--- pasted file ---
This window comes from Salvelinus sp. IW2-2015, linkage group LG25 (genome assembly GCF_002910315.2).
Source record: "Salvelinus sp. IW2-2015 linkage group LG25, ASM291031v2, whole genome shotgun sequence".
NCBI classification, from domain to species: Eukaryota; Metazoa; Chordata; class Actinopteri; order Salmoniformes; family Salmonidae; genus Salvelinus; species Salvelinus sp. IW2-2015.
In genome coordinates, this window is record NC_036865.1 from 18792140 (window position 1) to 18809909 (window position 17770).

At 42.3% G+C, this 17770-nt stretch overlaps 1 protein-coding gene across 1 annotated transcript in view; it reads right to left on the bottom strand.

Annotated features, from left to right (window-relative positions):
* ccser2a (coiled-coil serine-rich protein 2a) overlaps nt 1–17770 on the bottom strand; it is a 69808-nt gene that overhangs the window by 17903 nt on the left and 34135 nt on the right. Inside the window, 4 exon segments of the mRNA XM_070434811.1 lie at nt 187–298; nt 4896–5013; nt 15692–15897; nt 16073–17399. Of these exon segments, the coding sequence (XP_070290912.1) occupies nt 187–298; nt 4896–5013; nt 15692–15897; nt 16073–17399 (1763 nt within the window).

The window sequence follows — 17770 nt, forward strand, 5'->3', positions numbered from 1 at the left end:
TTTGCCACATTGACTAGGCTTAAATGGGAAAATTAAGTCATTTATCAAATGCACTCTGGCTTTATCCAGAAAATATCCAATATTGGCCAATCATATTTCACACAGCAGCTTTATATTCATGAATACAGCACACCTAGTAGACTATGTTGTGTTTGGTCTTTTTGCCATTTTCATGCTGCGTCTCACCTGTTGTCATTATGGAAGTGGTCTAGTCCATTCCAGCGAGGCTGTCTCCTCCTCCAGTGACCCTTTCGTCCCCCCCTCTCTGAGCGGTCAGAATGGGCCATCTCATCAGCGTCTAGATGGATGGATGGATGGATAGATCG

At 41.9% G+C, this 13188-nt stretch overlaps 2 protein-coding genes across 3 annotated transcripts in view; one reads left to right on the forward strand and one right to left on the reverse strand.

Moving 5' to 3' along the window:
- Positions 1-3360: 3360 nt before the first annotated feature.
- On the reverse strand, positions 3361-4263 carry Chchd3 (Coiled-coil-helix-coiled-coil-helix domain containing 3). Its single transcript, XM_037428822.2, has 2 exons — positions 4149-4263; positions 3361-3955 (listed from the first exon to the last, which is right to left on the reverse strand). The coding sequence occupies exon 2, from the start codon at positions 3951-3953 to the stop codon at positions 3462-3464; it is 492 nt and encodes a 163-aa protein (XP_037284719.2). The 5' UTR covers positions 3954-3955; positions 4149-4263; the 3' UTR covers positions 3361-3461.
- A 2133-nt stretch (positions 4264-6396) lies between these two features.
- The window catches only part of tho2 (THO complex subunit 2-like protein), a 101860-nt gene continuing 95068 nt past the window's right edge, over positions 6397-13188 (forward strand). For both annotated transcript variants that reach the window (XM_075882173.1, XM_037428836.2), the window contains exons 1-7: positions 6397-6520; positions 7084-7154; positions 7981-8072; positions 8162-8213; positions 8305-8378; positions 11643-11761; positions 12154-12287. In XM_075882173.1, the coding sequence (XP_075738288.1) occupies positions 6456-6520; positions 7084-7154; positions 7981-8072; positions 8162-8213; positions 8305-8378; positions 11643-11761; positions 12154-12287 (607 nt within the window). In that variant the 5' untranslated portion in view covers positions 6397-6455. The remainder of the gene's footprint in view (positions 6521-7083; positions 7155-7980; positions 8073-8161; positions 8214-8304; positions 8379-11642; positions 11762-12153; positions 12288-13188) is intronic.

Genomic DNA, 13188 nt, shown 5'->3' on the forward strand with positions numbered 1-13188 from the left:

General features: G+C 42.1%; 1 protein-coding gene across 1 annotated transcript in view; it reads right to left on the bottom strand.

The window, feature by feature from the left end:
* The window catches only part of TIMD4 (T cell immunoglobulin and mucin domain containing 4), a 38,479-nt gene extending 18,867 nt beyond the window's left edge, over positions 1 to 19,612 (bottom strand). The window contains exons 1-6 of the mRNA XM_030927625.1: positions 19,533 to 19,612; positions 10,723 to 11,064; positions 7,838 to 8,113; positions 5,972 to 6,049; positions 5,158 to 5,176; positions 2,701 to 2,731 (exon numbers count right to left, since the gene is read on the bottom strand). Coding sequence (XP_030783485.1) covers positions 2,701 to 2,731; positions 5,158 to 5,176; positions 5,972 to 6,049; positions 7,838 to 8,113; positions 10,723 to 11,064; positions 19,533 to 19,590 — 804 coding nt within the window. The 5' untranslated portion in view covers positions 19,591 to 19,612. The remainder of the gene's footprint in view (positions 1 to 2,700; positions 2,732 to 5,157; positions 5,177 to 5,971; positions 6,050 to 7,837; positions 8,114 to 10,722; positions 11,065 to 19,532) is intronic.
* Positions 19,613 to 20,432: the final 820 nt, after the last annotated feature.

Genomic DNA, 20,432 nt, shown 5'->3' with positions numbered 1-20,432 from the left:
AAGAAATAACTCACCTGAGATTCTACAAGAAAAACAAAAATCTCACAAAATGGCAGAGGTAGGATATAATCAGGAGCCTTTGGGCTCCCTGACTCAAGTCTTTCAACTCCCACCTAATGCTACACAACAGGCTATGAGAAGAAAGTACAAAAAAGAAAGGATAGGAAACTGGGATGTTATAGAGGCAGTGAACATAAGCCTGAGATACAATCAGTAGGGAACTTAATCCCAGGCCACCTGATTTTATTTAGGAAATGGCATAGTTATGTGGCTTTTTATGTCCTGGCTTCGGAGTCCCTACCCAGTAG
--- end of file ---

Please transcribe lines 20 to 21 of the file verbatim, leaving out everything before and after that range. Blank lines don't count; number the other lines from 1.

* Positions 19,613 to 20,432: the final 820 nt, after the last annotated feature.

Genomic DNA, 20,432 nt, shown 5'->3' with positions numbered 1-20,432 from the left: